The last 12 months have brought changes at the top of many outfits. Most of the new bosses face familiar challenges.
LAST YEAR BEGAN WITH CHANGE.
As the new year dawned, a new leader was at the helm of Eurocopter, Lutz Bertling having moved over from Eurocopter Deutschland when Fabrice Bregier moved to the executive suite at Airbus.
Within weeks, the charismatic Mike "Red" Redenbaugh was out as Bell Helicopter’s chief, a victim of the U.S. Army’s unhappiness with the Armed Reconnaissance Helicopter and what proved to be an "irrational exuberance" for civil aircraft that had no place in the market. The light single 417 he unveiled with the help of Cirque du Soleil acrobats at 2006’s Heli-Expo was on the scrap heap less than a year later and a more staid Richard Millman was brought in by parent Textron to figure what in Bell’s game could work and what couldn’t.
Millman, former president of Textron Systems, had his hands full. Within three months of his taking charge at Bell, the Army canceled its ARH contract on March 20, then reinstated it within hours but halted work until Bell could explain how it would salvage the schedule for fielding that badly needed helicopter. It didn’t help that an ARH prototype crashed and was destroyed Feb. 21 because an assembly error disabled a fuel pump.
The Bell ARH team is still struggling to recover the schedule and please the Army. The latest twist came last month when the Army awarded an $800 million contract to Raytheon for a target acquisition sensor suite for the ARH, something Bell partner FLIR Systems was already under contract to provide.
Meanwhile, the U.S. Air Force tried to find its way out of its latest acquisition mess, this one delaying fielding of critical replacements for its cramped and underpowered Sikorsky Aircraft HH-60G Pave Hawks. The U.S. General Accountability Office in February upheld protests of its November 2006 selection of Boeing’s CH-47, backing complaints by Lockheed Martin and Sikorsky Aircraft that it had undercut their bids by misjudging life-cycle maintenance costs. The service tried to massage its way out of that mess, only to have the GAO uphold another set of complaints from the protesters. This from a service that saw a procurement chief thrown in prison for underhanded dealings with Boeing on a tanker deal and another top procurement aide commit suicide after press reports revealed top Air Force officials helped place him in a do-nothing civilian job until he was confirmed in his post. Meanwhile, combat crews are without the search and rescue capabilities they need and deserve and won’t get them until 2012. In the meantime, the Air Force will spend about $100 million to keep the Pave Hawks flying.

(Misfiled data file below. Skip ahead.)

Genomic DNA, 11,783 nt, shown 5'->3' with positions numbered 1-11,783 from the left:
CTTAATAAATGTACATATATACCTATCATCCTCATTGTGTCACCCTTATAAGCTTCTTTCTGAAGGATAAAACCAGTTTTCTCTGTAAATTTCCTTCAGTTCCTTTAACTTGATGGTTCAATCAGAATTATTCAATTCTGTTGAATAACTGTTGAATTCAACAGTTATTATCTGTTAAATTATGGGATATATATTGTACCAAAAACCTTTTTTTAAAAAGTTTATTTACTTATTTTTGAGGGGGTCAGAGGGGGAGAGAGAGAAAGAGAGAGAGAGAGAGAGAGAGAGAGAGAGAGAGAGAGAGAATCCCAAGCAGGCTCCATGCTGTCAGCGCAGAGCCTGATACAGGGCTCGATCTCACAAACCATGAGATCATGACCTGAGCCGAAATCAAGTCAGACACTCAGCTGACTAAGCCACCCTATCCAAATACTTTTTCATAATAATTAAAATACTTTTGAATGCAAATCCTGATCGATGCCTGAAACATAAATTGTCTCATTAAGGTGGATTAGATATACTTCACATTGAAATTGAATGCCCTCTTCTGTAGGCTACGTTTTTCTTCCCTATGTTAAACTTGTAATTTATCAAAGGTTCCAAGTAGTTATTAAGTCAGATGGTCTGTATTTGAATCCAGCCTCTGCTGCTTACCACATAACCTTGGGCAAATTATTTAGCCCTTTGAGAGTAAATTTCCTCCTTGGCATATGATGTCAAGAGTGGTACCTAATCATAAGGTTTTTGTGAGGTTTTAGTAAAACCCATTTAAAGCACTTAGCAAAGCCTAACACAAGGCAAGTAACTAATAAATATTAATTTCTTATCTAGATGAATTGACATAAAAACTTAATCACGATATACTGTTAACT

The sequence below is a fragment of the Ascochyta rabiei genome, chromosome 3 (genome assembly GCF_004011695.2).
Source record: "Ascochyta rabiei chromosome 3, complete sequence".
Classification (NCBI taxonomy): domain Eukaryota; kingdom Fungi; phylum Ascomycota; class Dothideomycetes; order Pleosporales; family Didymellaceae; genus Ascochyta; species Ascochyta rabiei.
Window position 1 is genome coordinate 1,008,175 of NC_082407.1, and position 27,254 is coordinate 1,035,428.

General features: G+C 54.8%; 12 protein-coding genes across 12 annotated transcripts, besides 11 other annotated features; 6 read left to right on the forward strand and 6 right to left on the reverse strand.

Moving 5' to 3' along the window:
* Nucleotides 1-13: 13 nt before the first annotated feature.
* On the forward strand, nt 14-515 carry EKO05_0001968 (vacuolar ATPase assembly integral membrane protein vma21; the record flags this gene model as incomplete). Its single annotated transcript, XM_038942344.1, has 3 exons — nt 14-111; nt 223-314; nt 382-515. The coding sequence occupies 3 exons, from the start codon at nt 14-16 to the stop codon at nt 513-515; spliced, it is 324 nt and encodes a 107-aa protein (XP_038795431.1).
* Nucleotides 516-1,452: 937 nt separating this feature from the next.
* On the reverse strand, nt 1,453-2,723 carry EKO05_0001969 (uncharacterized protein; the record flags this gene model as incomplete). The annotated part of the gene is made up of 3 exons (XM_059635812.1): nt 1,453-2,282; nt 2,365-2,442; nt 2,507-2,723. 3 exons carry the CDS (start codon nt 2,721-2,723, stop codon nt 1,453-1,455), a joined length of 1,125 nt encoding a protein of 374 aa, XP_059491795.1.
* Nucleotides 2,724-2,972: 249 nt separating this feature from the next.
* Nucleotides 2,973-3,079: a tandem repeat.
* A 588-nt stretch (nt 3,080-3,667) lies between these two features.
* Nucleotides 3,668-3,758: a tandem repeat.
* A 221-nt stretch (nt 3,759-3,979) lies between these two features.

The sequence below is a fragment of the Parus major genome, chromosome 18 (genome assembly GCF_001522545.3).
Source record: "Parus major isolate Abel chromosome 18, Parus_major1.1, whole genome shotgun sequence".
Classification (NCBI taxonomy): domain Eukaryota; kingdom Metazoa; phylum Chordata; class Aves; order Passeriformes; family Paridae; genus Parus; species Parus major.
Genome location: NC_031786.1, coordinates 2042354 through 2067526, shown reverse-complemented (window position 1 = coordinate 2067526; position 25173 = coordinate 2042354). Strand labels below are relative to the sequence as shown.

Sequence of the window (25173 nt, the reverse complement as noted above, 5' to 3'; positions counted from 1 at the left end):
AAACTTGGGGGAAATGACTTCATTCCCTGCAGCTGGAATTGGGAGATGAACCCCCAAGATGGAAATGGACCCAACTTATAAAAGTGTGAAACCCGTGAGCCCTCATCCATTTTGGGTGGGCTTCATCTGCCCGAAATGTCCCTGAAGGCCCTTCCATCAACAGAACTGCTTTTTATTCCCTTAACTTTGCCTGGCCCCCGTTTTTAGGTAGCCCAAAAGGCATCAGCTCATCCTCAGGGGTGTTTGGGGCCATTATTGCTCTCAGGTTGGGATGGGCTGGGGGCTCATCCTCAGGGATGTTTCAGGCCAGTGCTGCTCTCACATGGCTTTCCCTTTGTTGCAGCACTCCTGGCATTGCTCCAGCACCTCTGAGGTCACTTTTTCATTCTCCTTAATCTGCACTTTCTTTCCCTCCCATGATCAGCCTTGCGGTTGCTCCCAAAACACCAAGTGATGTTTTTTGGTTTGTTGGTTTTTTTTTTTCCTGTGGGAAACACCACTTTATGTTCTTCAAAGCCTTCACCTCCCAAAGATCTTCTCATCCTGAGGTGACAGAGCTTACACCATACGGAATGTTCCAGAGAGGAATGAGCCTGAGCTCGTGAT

After years of delays and criticism, the U.S. Marine Corps’ V-22 deployed to combat in Iraq in October. Marine Medium Tilt-Rotor Sqdn. 263 (VMM-263) took 10 Bell/Boeing MV-22Bs on ship to the Mediterranean, then flew on to Al Asad air base, a major convoy hub about 95 nm west of Baghdad, for a scheduled seven-month deployment. The "Thunder Chickens" are relieving Marine Heavy Helicopter Sqdn. 362 (HMH- 362) and its Sikorsky CH-53Ds.
The V-22 still has its problems. One reason the aircraft did not self-deploy to Iraq is that they are prone to moisture infiltration in their de-/anti-icing systems that cause electronics there to short out. (Other reasons included a requirement for more in-flight refueling tanker assets for a self-deployment than the Marines could spare, given combat-support needs.)
The Marines are mum about the Osprey’s combat operations, in part because of a poorly done Sept. 27 Time magazine cover story that regurgitated outdated criticisms of the aircraft just as VMM-263 crews were sailing into harm’s way.
Delays in fielding the V-22 (which was originally slated to enter service in 1991) put Marine aviation in a bind. Pressed for airlift capability, the Corps decided to pull several CH-53Ds out of desert storage to augment Boeing CH-46Es in medium-lift missions. That was based on the success of similar restoration work with a half dozen CH-53Es.
The early months of the year saw a rash of U.S. military helicopter downings in Iraq. The Feb. 7 crash of a Marine CH-46 that killed all seven on board, the result of a missile attack, was the eighth.